Background: Prophylactic misoprostol or non-steroidal anti-inflammatory drugs (NSAIDs) with low gastric toxicity (nabumetone) has been shown to reduce mucosal injury.
Aim: To compare nabumetone vs. co-therapy of naproxen with low-dose misoprostol for secondary prevention of upper gastrointestinal bleeding in NSAID users.
Methods: NSAID users presenting with upper gastrointestinal bleeding were enrolled if they required long-term NSAIDs. After ulcer healing, they were randomized to receive: naproxen (500-1000 mg/day) and misoprostol (200 microg b.d.), or nabumetone (1000-1500 mg/day) and placebo misoprostol for 24 weeks. The primary end-point was recurrent upper gastrointestinal bleeding. The secondary end-point was the proportion of patients suffering from major gastrointestinal events including ulcer bleeding, symptomatic ulcers and severe dyspepsia.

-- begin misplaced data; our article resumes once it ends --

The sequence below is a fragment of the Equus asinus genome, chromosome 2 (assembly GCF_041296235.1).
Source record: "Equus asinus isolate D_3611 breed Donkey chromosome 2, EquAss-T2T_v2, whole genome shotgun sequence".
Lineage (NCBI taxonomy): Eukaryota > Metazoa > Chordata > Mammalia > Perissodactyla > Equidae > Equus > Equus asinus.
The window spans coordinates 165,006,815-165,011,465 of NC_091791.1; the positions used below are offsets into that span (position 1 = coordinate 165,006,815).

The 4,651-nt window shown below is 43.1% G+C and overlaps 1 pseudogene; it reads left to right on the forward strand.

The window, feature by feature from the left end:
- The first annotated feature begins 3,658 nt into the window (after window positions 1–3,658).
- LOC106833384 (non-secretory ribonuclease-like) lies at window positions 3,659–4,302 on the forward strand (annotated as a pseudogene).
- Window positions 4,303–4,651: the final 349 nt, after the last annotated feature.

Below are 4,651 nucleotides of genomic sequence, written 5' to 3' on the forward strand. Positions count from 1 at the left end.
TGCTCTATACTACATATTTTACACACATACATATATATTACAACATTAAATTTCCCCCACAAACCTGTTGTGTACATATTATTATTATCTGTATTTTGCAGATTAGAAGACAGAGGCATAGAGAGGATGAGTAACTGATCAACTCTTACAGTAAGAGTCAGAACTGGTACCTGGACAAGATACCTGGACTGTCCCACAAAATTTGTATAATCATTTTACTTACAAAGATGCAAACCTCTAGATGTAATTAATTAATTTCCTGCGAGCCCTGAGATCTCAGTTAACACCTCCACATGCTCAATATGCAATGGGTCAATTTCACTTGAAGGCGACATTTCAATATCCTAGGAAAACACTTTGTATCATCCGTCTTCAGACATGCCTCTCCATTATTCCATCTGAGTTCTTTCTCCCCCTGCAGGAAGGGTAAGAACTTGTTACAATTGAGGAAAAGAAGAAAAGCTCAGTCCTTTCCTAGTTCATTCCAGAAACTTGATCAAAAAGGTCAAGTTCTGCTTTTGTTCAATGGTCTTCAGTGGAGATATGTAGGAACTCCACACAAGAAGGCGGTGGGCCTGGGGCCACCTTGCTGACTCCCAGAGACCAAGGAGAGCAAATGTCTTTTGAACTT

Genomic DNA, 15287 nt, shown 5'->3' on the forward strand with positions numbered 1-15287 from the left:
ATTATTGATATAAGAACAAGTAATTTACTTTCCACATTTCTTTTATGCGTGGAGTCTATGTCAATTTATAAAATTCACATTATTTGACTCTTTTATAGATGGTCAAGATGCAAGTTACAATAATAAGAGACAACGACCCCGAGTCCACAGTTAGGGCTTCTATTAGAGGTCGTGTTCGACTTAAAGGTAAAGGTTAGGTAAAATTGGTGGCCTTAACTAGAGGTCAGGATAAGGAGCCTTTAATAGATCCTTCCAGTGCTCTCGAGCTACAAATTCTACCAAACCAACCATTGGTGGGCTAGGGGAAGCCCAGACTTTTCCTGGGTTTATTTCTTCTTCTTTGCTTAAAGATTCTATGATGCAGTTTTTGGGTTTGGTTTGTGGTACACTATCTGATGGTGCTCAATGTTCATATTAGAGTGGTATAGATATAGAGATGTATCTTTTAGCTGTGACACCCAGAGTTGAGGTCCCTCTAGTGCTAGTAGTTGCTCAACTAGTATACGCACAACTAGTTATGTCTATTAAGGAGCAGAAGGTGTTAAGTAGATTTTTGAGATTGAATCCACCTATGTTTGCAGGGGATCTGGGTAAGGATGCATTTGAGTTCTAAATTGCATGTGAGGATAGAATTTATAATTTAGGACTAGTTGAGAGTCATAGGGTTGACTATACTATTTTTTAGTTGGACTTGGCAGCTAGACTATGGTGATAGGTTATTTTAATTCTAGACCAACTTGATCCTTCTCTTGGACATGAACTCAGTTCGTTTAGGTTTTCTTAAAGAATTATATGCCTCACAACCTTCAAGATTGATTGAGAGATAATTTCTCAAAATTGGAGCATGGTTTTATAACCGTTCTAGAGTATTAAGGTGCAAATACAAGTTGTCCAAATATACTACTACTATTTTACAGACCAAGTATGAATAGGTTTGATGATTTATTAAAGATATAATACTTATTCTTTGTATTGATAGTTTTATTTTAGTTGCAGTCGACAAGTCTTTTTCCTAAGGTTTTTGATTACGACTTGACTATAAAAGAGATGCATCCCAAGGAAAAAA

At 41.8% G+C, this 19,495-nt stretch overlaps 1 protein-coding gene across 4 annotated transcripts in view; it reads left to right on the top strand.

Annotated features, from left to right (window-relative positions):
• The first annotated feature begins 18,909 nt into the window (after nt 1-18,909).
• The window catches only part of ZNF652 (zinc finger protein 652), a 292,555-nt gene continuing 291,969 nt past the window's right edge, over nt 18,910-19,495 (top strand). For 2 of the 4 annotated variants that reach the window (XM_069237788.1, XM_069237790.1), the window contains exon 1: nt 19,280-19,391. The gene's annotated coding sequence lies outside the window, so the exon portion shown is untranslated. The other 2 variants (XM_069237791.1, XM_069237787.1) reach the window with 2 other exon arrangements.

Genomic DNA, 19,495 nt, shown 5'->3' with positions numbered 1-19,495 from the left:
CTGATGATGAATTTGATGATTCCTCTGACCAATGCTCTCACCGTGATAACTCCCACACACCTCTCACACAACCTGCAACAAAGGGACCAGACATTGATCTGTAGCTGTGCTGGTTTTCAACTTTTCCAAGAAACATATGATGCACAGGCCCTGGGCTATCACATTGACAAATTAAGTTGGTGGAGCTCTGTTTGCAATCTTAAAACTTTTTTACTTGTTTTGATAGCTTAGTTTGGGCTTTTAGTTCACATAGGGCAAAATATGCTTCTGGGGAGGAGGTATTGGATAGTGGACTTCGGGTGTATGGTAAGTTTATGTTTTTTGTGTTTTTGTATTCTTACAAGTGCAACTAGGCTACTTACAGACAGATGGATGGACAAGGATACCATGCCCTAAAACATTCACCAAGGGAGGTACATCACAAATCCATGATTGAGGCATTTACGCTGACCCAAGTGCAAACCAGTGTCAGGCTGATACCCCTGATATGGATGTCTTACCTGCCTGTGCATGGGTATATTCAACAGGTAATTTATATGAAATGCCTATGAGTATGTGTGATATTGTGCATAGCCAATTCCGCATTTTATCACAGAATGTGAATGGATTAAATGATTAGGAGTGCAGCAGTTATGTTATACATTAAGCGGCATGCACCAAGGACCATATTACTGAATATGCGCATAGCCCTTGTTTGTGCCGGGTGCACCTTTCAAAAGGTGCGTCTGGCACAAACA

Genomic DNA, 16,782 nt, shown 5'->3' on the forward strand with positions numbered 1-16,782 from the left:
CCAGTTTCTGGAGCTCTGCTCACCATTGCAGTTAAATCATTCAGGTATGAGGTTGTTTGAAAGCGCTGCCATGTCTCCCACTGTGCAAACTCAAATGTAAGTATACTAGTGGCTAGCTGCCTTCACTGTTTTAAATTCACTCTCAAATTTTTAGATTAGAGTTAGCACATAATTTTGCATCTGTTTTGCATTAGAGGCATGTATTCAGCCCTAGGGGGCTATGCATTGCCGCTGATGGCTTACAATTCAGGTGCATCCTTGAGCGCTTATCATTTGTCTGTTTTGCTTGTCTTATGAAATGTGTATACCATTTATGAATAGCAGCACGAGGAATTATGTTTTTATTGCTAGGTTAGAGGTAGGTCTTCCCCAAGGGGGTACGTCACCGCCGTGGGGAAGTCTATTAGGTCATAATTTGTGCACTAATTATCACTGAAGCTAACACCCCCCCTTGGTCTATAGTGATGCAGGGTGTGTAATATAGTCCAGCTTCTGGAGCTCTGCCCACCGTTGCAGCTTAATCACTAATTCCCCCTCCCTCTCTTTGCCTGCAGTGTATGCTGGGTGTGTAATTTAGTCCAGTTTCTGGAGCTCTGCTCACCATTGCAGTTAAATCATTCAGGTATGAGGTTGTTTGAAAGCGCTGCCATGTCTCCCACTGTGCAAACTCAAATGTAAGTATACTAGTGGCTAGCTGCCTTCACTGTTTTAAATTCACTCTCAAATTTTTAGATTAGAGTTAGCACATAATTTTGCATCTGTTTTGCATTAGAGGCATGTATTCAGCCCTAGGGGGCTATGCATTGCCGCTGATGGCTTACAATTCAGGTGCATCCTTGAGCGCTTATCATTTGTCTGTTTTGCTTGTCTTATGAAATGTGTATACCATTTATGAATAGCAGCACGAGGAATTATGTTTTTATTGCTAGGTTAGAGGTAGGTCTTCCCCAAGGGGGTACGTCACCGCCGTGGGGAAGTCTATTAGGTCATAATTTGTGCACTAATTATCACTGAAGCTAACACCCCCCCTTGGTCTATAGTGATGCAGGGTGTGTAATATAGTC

Results: A total of 90 patients were included in the intention-to-treat analysis (misoprostol/naproxen 45, nabumetone 45). Recurrent bleeding occurred in 10 patients (22.2%) receiving misoprostol/naproxen compared with three (6.7%) receiving nabumetone (relative risk 3.33, 95% CI: 0.98-11.32, P=0.069). The proportion of patients suffering from major gastrointestinal events at 24 weeks was 31.1% in the misoprostol/naproxen group and 28.9% in the nabumetone group.
Conclusions: Misoprostol/naproxen is not superior to nabumetone for secondary prevention of upper gastrointestinal bleeding. Neither low-dose misoprostol nor nabumetone is adequate for high-risk NSAID users.